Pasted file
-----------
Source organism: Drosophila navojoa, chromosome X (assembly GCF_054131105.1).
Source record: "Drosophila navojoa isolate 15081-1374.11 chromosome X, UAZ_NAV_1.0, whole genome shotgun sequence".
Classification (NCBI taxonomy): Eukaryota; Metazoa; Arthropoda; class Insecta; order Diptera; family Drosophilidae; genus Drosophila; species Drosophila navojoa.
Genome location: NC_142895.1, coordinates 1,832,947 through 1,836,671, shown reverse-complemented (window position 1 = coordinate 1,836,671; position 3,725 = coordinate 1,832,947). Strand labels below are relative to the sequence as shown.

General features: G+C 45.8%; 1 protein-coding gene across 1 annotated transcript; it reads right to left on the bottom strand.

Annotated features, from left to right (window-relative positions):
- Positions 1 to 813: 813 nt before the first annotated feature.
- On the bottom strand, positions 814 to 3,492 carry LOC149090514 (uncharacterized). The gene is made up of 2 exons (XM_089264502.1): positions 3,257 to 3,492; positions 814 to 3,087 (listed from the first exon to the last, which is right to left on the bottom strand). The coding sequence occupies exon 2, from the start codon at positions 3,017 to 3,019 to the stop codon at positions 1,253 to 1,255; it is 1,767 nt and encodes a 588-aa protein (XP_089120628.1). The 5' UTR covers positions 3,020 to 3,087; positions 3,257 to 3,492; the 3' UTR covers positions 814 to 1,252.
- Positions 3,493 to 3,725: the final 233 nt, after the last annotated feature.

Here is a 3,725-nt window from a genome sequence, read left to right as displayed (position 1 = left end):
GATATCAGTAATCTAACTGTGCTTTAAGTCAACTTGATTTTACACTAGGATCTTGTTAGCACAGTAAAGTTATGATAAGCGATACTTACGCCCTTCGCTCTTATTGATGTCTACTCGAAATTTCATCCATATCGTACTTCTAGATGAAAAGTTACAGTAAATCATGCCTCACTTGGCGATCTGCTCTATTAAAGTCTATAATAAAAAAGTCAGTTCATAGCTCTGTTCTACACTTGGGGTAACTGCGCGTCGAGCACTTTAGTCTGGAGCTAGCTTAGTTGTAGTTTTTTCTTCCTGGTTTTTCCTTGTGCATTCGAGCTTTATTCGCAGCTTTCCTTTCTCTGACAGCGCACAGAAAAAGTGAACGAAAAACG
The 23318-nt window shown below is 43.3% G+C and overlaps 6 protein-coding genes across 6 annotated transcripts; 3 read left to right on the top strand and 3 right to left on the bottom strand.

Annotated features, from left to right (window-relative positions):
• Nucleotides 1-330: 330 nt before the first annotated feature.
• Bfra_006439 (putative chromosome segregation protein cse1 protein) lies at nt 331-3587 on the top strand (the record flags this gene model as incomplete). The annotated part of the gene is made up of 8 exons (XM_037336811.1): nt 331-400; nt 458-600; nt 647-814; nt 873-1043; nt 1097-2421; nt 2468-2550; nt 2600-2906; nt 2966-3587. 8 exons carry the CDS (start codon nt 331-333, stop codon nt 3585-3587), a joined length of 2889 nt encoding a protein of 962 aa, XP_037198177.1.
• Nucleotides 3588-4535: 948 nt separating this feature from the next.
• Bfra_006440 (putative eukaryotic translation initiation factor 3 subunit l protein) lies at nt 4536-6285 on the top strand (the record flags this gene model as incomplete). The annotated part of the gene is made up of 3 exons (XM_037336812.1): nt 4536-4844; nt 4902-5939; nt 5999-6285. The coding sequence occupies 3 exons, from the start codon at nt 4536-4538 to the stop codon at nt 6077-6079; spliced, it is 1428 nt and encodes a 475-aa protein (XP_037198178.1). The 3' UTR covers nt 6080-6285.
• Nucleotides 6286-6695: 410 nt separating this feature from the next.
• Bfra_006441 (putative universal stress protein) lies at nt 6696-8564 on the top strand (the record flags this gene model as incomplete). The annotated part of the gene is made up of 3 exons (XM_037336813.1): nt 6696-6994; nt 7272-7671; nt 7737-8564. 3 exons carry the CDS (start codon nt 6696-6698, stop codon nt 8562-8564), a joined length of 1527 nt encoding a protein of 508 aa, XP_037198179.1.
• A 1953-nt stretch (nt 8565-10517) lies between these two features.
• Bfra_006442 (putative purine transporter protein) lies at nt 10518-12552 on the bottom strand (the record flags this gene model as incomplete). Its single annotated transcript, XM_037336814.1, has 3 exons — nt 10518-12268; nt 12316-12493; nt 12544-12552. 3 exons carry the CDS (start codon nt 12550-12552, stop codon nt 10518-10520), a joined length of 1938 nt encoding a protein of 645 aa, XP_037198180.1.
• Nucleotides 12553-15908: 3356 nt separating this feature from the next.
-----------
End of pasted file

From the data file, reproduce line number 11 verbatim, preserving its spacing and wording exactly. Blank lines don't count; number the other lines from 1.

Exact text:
GATATCAGTAATCTAACTGTGCTTTAAGTCAACTTGATTTTACACTAGGATCTTGTTAGCACAGTAAAGTTATGATAAGCGATACTTACGCCCTTCGCTCTTATTGATGTCTACTCGAAATTTCATCCATATCGTACTTCTAGATGAAAAGTTACAGTAAATCATGCCTCACTTGGCGATCTGCTCTATTAAAGTCTATAATAAAAAAGTCAGTTCATAGCTCTGTTCTACACTTGGGGTAACTGCGCGTCGAGCACTTTAGTCTGGAGCTAGCTTAGTTGTAGTTTTTTCTTCCTGGTTTTTCCTTGTGCATTCGAGCTTTATTCGCAGCTTTCCTTTCTCTGACAGCGCACAGAAAAAGTGAACGAAAAACG